Photography and the Artist’s book
In 1976, Angela Kelly was my photography tutor at Nelson & Colne College when I was an art & design foundation student. It was an excellent two-year course and there were some great lecturers/tutors, especially her. I can still hear her voice speaking passionately and intelligently about photography of all kinds, and particularly fine art photography and conceptualism. She was equally intelligent about politics, history and painting. I also recall that she arranged trips to galleries in London and other cities and to art schools. (It may have been that the faculty arranged them and she was present, but it is her that I remember.) She introduced us to the big London galleries as well as the commercial galleries then on Cork Street and Bond Street, and the Photographers Gallery, when it was at Great Newport Street. It was with her that I first visited the Ikon Gallery in Birmingham and the Anolfini in Bristol. I also remember that she encouraged my reading and writing as well as my studio work, suggesting to me to read above my comprehension, a strategy I consciously adopted and that has continually proved to be fruitful.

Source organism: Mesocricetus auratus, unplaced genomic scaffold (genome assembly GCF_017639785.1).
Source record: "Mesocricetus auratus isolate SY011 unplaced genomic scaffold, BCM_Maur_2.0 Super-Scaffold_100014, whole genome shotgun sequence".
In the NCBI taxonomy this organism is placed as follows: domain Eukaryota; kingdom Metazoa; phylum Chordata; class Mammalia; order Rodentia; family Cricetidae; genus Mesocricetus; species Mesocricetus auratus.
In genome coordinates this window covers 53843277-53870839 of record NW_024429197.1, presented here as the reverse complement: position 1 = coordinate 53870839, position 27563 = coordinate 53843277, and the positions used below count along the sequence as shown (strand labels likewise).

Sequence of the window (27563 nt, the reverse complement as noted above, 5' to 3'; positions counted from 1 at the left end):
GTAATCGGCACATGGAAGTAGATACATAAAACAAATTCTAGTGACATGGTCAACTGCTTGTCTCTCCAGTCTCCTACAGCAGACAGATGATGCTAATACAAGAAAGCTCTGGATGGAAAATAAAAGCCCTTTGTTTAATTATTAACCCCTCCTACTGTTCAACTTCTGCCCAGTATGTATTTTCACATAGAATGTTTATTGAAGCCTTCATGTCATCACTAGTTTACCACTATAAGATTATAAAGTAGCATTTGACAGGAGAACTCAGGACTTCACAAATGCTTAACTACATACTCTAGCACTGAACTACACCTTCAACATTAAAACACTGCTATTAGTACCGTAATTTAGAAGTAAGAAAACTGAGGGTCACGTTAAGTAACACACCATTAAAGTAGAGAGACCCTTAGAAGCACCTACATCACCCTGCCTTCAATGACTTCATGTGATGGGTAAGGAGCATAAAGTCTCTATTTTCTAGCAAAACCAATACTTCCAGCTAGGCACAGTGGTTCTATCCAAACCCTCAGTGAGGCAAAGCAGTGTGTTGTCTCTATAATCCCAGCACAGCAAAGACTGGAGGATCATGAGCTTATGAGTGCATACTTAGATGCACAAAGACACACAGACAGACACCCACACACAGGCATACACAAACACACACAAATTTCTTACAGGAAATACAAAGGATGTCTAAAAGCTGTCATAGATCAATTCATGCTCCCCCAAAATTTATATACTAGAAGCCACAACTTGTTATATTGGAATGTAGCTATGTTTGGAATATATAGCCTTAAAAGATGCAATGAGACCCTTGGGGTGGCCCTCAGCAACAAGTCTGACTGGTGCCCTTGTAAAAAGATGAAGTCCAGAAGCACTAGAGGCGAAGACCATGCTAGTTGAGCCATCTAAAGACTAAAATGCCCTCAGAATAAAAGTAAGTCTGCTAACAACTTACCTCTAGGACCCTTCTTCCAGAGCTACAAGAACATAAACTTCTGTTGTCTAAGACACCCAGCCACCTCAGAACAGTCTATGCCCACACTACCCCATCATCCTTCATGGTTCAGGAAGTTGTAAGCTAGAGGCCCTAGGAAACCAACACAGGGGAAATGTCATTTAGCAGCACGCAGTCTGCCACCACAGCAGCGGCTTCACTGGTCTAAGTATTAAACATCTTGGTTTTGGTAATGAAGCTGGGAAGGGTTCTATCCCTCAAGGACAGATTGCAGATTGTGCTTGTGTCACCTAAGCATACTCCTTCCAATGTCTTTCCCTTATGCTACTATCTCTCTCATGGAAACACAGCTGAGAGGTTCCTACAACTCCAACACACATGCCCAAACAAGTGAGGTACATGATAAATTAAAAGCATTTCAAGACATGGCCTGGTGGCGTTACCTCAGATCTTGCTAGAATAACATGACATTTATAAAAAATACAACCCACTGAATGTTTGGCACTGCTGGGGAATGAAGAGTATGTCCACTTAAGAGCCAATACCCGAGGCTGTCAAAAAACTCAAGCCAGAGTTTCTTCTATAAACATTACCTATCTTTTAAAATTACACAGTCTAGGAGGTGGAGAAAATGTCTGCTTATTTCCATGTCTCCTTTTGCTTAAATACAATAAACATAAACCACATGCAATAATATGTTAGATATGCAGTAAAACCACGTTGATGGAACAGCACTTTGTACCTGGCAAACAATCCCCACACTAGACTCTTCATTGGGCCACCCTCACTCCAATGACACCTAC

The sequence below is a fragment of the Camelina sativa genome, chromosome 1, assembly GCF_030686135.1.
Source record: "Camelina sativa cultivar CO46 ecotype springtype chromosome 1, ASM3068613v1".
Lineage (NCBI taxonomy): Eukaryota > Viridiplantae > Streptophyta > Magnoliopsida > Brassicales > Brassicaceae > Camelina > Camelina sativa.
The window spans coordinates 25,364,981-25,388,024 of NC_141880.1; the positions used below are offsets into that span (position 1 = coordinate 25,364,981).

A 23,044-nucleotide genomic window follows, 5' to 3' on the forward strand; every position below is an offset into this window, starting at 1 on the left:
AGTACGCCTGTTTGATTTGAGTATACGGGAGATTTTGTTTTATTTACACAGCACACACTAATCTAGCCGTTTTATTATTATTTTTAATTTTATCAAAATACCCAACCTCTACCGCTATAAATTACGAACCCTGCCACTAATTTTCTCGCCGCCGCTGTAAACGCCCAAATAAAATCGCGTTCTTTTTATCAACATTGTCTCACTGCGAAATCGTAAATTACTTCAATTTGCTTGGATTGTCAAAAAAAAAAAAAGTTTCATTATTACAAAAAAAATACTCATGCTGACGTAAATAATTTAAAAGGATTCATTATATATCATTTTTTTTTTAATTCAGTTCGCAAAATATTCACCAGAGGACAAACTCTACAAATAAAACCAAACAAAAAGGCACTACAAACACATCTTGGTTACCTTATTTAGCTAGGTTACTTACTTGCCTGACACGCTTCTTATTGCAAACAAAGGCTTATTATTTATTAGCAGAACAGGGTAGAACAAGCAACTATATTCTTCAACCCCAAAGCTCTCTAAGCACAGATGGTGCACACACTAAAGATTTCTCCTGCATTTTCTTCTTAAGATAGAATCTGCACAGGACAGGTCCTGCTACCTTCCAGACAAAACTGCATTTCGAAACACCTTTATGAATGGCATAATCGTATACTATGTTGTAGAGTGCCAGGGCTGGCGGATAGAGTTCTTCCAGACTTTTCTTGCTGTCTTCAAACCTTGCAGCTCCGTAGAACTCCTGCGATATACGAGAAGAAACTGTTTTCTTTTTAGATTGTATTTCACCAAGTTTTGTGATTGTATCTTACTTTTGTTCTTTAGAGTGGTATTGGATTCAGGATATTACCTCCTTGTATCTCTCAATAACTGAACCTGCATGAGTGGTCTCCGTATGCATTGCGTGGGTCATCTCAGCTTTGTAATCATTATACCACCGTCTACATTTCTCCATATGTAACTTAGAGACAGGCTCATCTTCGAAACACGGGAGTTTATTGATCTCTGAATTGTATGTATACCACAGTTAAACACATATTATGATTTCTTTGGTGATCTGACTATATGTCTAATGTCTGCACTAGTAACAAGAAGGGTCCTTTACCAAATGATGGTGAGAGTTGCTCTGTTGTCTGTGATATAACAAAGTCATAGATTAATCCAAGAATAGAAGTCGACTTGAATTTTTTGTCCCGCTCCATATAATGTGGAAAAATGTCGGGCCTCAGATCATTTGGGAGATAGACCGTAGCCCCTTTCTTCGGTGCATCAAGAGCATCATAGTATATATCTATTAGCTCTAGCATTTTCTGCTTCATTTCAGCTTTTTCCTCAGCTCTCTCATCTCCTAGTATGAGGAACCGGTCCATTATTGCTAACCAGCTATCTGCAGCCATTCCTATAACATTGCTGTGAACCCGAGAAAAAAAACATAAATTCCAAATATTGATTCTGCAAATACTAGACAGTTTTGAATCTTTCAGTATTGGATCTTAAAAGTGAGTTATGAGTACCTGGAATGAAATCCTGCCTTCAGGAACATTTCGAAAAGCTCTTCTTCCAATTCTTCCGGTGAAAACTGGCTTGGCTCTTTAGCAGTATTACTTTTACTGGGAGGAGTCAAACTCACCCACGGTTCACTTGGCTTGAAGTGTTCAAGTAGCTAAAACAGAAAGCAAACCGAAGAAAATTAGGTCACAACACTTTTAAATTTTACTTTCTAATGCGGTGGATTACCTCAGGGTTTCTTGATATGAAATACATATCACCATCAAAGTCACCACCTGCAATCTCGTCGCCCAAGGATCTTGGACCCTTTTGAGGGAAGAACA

So when I saw that she has a chapter in the new book Photography and the Artists Book, edited by Theresa Wilkie, Jonathan Carson and Rosie Miller, and published by Museums Etc later this month, I ordered my preview copy straight away.
I am already glad that I did, because with a preview copy you get access to the book’s content online as it develops, which I am finding really exciting. There’s already lots of good stuff to think about, and when I have thunk some more I will write a review for a future blog post.